hasn't withdrawn. My understanding was some conference
was going on, after which time had passed, I was informed
that Mr. Levy was entering the case to try the case. Is that
"THE DEFENDANT: That is correct. Yes, Your Honor.
"THE COURT: And Mr. Patriarca has not been here and I
don't expect him to be here for the trial. Do you have
any problem with that?
"THE DEFENDANT: Not at all, Your Honor.
"THE COURT: So Mr. Levy is your trial counsel?
"THE DEFENDANT: Yes." (Trial Tr. 6:4-18, Mar. 13,
Cook's assent above seemingly ratifies Mr.
Patriarca's absence. State v. Moran, 699 A.2d
20, 25 (R.I. 1997) ("We have recognized that an
accused's right to select his or her own attorney to
defend against criminal charges has a central role in our
adversary system of justice . . . Although a criminal
defendant's right to the attorney of his or her choice is
not absolute, it does command a presumption in favor of its
being honored."). Further, Mr. Patriarca believed that
Mr. Cook "needed someone with more trial experience than
[him]self." (PCR Hr'g Tr. 43:11-12, Nov. 2, 2017.)
As a result, he "had given Mr. Cook three options with
three different attorneys" and Mr. Cook agreed to
representation by Mr. Levy after an introductory meeting
arranged and attended by Mr. Patriarca. Id. at
33:3-14. Accordingly, because there was substitute counsel
and Mr. Cook assented to said substitution in open Court, the
substitution was neither unreasonable nor prejudicial.
the Confidential Statement
and most importantly, Mr. Cook claims that Mr. Patriarca was
ineffective when he gave his written statement to the State
without his informed consent or knowledge that such was
provided. Mr. Cook asserts that he did not give permission
for Mr. Patriarca to provide the State with a copy of his
written statement. He further adds that Mr. Patriarca failed
to inform Mr. Levy that the statement existed and that it had
been previously given to the State. Mr. Cook further asserts
that he was unprepared for the statement's use during his
cross-examination at trial. Accordingly, Mr. Cook now also
contends that the unauthorized transmittal of his statement
to Mr. Guglielmo violated the attorney client privilege
outlined in Article V, Rule 1.6(a) of the Rules of
the evidentiary hearings, Mr. Patriarca explained that it was
his typical business practice to have his clients compile a
document recounting their version of events relating to their
representation. He further testified that he "absolutely
do[es] remember" telling Mr. Cook of his policy not to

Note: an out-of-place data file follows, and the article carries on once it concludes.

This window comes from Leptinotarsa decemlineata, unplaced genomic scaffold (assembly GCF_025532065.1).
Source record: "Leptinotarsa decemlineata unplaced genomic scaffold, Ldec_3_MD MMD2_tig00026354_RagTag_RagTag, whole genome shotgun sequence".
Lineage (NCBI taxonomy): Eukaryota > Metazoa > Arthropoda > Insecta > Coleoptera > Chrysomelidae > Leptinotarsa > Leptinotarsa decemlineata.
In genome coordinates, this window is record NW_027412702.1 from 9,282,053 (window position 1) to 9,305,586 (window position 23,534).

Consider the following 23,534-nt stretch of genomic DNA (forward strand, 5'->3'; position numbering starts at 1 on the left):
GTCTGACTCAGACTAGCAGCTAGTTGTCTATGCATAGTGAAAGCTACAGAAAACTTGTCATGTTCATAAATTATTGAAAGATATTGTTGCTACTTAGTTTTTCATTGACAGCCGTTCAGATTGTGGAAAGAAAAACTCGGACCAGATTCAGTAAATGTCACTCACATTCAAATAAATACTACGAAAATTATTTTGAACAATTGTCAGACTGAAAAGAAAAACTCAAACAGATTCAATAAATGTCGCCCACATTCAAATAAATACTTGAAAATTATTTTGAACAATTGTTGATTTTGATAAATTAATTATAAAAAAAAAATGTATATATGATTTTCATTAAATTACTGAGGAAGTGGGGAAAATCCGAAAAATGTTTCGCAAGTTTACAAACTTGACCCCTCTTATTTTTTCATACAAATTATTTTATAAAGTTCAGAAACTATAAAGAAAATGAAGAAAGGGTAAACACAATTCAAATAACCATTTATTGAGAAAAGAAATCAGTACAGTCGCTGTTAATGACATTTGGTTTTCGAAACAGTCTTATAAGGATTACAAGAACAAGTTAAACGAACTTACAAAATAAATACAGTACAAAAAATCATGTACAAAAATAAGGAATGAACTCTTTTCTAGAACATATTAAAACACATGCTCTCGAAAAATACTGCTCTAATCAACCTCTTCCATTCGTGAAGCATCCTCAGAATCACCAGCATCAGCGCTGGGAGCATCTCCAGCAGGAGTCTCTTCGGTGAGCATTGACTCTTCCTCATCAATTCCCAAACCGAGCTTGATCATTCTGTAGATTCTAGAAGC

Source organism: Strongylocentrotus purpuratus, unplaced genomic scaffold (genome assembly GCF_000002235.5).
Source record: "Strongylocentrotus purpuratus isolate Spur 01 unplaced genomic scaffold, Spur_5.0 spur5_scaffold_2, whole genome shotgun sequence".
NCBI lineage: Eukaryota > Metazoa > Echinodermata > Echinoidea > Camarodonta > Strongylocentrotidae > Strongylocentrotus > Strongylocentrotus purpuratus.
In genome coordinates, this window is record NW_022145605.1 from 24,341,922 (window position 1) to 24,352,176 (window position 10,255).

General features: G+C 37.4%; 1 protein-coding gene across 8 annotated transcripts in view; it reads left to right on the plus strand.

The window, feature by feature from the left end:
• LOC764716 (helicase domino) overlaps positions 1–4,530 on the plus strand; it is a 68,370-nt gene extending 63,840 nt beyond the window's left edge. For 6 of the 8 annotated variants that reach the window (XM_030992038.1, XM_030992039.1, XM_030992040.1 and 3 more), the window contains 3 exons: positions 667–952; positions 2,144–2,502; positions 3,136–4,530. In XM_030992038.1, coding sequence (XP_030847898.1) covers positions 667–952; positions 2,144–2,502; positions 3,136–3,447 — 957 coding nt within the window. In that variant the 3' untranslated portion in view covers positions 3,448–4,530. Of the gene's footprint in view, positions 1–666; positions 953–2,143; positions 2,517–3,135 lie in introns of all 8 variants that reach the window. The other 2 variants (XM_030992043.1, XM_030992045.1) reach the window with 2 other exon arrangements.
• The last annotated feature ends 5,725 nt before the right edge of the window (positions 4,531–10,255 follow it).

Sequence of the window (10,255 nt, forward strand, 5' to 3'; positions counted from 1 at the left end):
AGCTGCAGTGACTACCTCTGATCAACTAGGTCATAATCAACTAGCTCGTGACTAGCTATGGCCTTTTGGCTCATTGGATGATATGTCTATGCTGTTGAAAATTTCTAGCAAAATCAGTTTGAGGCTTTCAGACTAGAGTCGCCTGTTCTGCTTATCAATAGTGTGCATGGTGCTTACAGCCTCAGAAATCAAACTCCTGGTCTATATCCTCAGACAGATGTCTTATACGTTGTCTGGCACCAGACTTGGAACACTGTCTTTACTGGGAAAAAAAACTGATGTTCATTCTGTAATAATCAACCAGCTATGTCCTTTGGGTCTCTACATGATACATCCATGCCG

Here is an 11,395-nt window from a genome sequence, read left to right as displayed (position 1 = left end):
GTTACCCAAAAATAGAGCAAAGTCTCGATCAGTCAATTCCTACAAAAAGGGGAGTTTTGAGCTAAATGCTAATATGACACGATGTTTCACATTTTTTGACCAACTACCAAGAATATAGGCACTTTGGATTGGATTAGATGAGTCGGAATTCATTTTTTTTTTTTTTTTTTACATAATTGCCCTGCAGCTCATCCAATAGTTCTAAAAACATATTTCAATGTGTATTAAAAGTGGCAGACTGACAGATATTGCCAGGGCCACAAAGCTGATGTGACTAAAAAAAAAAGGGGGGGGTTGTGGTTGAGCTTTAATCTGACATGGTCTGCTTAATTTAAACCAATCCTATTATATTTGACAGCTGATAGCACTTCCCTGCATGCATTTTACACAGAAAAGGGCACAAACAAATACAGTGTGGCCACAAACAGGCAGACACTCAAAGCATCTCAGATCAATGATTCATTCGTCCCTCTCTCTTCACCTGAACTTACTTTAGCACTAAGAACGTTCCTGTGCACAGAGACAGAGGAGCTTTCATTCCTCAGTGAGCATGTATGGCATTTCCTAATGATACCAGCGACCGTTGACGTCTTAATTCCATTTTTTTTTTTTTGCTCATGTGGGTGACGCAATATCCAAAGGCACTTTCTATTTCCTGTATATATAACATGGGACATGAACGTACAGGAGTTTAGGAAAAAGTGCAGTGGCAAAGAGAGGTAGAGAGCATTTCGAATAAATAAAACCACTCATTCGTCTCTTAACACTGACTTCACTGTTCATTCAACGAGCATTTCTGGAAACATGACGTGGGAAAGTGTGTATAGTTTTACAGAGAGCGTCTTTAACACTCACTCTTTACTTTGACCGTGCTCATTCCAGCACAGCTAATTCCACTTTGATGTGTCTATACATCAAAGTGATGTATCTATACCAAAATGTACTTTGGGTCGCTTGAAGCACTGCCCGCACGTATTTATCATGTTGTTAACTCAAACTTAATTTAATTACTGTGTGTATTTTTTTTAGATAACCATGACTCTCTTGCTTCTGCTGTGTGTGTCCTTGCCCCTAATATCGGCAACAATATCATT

disclose the personal statements and "was very adamant
about that." PCR Hr'g Tr. 26:18; 26:22, Nov. 2,
2017. Mr. Patriarca was questioned about whether he actually
gave a copy of the statement to the State, to which he
replied "[a]t Mr. Cook's request, yes" and that
"[Mr. Cook] told me he wanted Mr. Guglielmo to have a
copy of the time - - what he called the time line."
Id. at 29:18; 29:21-22. Mr. Patriarca further
explained that he did not want to turn over the statement but
Mr. Cook insisted, despite repeated advice that it was not in
Mr. Cook's best interest. In addition, Mr. Patriarca
indicated that Mr. Cook was present and "behind my right
shoulder and Mr. Guglielmo was standing . . . to the left of
me" when Mr. Patriarca handed over the statement to the
State on the third floor of the courthouse. Id. at
31:5-8. Mr. Patriarca indicates that Mr. Cook was present
when he handed over the statement to the State prior to trial
and thus was aware of the State's possession of the
Cook states that he had no knowledge of the State having his
written statement. He claims that he was shocked when Mr.
Guglielmo presented the statement to him on
cross-examination. Of particular interest, Mr. Guglielmo
testified that it was the State's understanding that
"[the statement] was [Petitioner's] version of
events" and that [Petitioner] wanted to explain himself
and wanted to, obviously, throw the victim's credibility
into question as well." Id. at 14:19-24.
Levy testified that he was told Mr. Cook told Mr. Patriarca
to give the statement to the State so they would know what
happened and to contradict Ms. Sunderland's account of
the events. In corroboration of Mr. Patriarca's
testimony, Mr. Levy testified that he ran into Mr. Patriarca
in the court house and at times discussed the statement with
him. (PCR Hr'g Tr. 9:8-11, June 20, 2018.) Mr. Levy
further testified, "[Mr. Patriarca] told me Mr. Cook
wanted him or instructed him to turn it over to Mr. Guglielmo
so Mr. Guglielmo would have Mr. Cook's version of
events." Id. at 8:4-6. Mr. Levy adds that Mr.
Patriarca told him that he should not have given the document
over to Mr. Guglielmo but that Mr. Cook insisted upon it.
Id. at 9:15-17.
testimony of both Mr. Levy and Mr. Patriarca indicates that
Mr. Cook wanted the State to have his written statement to
further its purpose to discredit the victim. Similarly, Mr.
Patriarca testified that he gave a copy of the statement to
Mr. Guglielmo "[a]t Mr. Cook's request . . ."
and that "[Mr. Cook] told me he wanted Mr. Guglielmo to
have a copy of the time- - what he called the time line . . .
to prove that the victim in the case was ...